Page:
The Taliban on Sunday ordered television channels in Afghanistan to stop airing soap operas featuring women artists.
News Rain Nigeria gathered that it also ordered that female journalists must wear hijabs in accordance with the group’s interpretation of Islamic law or Sharia while appearing on air.
The Taliban gave the orders as part of a new eight-point set of guidelines issued by the Taliban Ministry for the Promotion of Virtue and Prevention of Vice, or moral police.
Additionally, the new policy prevents television stations from showing men who are considered indecently exposed or not covered from chest to knees.
Taliban Ban TV Shows Featuring Female Artists(Read Full Details Here)
According to the ministry, the directives are aimed at countering propagation of “immorality” and airing of videos that “are against the principles of Sharia and Afghan values.”
It urged representatives of television networks in Kabul to adhere to the guidelines during broadcast hours.
“Foreign and locally produced movies that promote foreign culture and traditions in Afghanistan and promote immorality should not be broadcast,” it said.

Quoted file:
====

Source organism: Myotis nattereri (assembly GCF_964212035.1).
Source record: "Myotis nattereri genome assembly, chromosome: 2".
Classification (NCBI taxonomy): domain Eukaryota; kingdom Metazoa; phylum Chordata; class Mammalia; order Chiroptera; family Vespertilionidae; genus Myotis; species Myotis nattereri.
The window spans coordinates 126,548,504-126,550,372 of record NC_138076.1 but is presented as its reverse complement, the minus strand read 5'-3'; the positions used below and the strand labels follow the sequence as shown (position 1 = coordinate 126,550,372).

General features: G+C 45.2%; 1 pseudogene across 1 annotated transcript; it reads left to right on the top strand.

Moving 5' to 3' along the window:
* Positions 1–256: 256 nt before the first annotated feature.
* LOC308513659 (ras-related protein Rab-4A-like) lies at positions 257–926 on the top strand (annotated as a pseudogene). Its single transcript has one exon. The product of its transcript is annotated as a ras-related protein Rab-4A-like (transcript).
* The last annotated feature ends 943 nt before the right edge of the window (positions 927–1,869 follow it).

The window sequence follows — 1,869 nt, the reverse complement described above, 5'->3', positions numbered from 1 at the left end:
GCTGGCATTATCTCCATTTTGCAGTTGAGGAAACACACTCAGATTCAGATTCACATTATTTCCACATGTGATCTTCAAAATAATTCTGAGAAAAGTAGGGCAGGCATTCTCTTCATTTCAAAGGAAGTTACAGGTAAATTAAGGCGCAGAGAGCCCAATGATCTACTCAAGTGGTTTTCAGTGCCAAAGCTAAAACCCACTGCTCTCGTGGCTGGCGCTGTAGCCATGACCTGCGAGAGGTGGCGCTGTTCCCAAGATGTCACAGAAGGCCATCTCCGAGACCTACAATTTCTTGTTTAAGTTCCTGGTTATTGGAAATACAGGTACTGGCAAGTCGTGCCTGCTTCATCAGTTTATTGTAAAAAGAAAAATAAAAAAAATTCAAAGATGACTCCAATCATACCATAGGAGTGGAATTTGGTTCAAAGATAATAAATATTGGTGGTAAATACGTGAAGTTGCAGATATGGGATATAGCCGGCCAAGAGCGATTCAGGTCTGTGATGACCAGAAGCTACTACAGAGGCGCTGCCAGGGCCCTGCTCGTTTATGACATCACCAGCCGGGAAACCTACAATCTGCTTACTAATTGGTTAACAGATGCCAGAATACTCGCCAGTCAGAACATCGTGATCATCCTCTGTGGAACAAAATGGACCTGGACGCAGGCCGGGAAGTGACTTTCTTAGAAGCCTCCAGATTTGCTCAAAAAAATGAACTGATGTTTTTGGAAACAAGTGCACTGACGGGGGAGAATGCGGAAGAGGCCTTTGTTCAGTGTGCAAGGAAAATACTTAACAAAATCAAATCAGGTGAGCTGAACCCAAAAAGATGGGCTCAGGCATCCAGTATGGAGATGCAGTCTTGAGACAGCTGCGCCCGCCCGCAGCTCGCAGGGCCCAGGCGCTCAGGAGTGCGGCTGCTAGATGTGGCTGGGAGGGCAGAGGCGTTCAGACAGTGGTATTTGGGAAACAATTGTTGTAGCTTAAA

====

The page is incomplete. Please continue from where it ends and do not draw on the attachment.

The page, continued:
The directive also prohibits airing satirical shows that “insult” or undermine the “dignity” of individuals.
Over the past 20 years, Afghan television channels offered a wide range of programmes from an ”American Idol” style singing competition to music videos, along with several Turkish and Indian soap operas.
When the Islamists previously ruled from 1996 to 2001, there was no Afghan media to speak of the banned television, movies, and most other forms of entertainment, deeming it immoral.
People caught watching television faced punishment, including having their set smashed. Ownership of a video player could lead to public lashing.
There was only one radio station, Voice of Sharia, that broadcasts propaganda and Islamic programming.
However, since their return to power in mid-August, the Taliban have repeatedly pledged to protect women’s rights in accordance with Islamic law, although Afghan girls are still barred from returning to secondary school in most provinces.